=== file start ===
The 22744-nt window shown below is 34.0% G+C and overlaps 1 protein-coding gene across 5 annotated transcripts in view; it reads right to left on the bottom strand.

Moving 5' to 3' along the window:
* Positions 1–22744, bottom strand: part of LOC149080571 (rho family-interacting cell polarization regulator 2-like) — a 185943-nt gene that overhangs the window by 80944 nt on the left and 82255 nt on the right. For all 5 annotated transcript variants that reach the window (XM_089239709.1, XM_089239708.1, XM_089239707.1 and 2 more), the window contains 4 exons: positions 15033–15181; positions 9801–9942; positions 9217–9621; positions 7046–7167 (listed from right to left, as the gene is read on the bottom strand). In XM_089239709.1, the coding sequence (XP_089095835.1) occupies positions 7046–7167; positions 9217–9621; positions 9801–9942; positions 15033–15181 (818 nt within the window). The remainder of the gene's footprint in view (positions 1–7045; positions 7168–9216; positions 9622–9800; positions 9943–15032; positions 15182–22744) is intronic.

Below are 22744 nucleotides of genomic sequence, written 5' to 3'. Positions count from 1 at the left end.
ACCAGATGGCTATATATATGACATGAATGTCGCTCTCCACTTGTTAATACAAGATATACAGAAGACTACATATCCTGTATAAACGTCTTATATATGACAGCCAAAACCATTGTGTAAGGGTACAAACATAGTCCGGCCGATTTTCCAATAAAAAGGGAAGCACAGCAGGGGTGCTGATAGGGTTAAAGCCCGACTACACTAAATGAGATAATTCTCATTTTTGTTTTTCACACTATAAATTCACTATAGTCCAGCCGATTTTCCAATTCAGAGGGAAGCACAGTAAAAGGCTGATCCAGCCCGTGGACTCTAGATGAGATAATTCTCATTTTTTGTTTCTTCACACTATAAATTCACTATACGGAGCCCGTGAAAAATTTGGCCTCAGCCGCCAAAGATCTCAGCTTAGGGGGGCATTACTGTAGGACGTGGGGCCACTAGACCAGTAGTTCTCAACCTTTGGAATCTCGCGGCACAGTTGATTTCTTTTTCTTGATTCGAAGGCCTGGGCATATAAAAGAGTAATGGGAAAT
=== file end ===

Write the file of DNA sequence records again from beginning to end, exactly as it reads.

The 22744-nt window shown below is 34.0% G+C and overlaps 1 protein-coding gene across 5 annotated transcripts in view; it reads right to left on the bottom strand.

Moving 5' to 3' along the window:
* Positions 1–22744, bottom strand: part of LOC149080571 (rho family-interacting cell polarization regulator 2-like) — a 185943-nt gene that overhangs the window by 80944 nt on the left and 82255 nt on the right. For all 5 annotated transcript variants that reach the window (XM_089239709.1, XM_089239708.1, XM_089239707.1 and 2 more), the window contains 4 exons: positions 15033–15181; positions 9801–9942; positions 9217–9621; positions 7046–7167 (listed from right to left, as the gene is read on the bottom strand). In XM_089239709.1, the coding sequence (XP_089095835.1) occupies positions 7046–7167; positions 9217–9621; positions 9801–9942; positions 15033–15181 (818 nt within the window). The remainder of the gene's footprint in view (positions 1–7045; positions 7168–9216; positions 9622–9800; positions 9943–15032; positions 15182–22744) is intronic.

Below are 22744 nucleotides of genomic sequence, written 5' to 3'. Positions count from 1 at the left end.
ACCAGATGGCTATATATATGACATGAATGTCGCTCTCCACTTGTTAATACAAGATATACAGAAGACTACATATCCTGTATAAACGTCTTATATATGACAGCCAAAACCATTGTGTAAGGGTACAAACATAGTCCGGCCGATTTTCCAATAAAAAGGGAAGCACAGCAGGGGTGCTGATAGGGTTAAAGCCCGACTACACTAAATGAGATAATTCTCATTTTTGTTTTTCACACTATAAATTCACTATAGTCCAGCCGATTTTCCAATTCAGAGGGAAGCACAGTAAAAGGCTGATCCAGCCCGTGGACTCTAGATGAGATAATTCTCATTTTTTGTTTCTTCACACTATAAATTCACTATACGGAGCCCGTGAAAAATTTGGCCTCAGCCGCCAAAGATCTCAGCTTAGGGGGGCATTACTGTAGGACGTGGGGCCACTAGACCAGTAGTTCTCAACCTTTGGAATCTCGCGGCACAGTTGATTTCTTTTTCTTGATTCGAAGGCCTGGGCATATAAAAGAGTAATGGGAAAT